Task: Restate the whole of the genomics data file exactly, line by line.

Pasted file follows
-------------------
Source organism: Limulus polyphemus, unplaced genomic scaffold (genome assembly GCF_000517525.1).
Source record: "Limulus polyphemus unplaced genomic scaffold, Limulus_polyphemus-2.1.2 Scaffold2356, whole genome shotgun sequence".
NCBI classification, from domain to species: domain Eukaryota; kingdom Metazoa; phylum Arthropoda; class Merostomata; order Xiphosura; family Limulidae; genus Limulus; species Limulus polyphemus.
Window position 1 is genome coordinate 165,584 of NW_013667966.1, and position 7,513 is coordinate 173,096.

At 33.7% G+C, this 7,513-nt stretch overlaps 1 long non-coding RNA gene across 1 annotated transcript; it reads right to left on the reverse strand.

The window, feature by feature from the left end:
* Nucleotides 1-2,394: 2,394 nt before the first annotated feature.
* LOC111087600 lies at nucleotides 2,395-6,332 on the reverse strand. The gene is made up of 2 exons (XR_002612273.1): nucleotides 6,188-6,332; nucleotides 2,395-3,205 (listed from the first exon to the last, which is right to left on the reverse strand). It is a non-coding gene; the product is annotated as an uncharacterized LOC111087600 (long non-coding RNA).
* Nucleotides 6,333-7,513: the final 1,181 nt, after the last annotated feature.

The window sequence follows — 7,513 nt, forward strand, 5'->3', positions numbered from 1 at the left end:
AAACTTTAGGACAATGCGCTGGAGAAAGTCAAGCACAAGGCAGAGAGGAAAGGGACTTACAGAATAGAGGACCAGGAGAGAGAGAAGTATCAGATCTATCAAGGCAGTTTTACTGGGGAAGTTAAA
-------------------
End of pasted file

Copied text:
Source organism: Limulus polyphemus, unplaced genomic scaffold (genome assembly GCF_000517525.1).
Source record: "Limulus polyphemus unplaced genomic scaffold, Limulus_polyphemus-2.1.2 Scaffold2356, whole genome shotgun sequence".
NCBI classification, from domain to species: domain Eukaryota; kingdom Metazoa; phylum Arthropoda; class Merostomata; order Xiphosura; family Limulidae; genus Limulus; species Limulus polyphemus.
Window position 1 is genome coordinate 165,584 of NW_013667966.1, and position 7,513 is coordinate 173,096.

At 33.7% G+C, this 7,513-nt stretch overlaps 1 long non-coding RNA gene across 1 annotated transcript; it reads right to left on the reverse strand.

The window, feature by feature from the left end:
* Nucleotides 1-2,394: 2,394 nt before the first annotated feature.
* LOC111087600 lies at nucleotides 2,395-6,332 on the reverse strand. The gene is made up of 2 exons (XR_002612273.1): nucleotides 6,188-6,332; nucleotides 2,395-3,205 (listed from the first exon to the last, which is right to left on the reverse strand). It is a non-coding gene; the product is annotated as an uncharacterized LOC111087600 (long non-coding RNA).
* Nucleotides 6,333-7,513: the final 1,181 nt, after the last annotated feature.

The window sequence follows — 7,513 nt, forward strand, 5'->3', positions numbered from 1 at the left end:
AAACTTTAGGACAATGCGCTGGAGAAAGTCAAGCACAAGGCAGAGAGGAAAGGGACTTACAGAATAGAGGACCAGGAGAGAGAGAAGTATCAGATCTATCAAGGCAGTTTTACTGGGGAAGTTAAA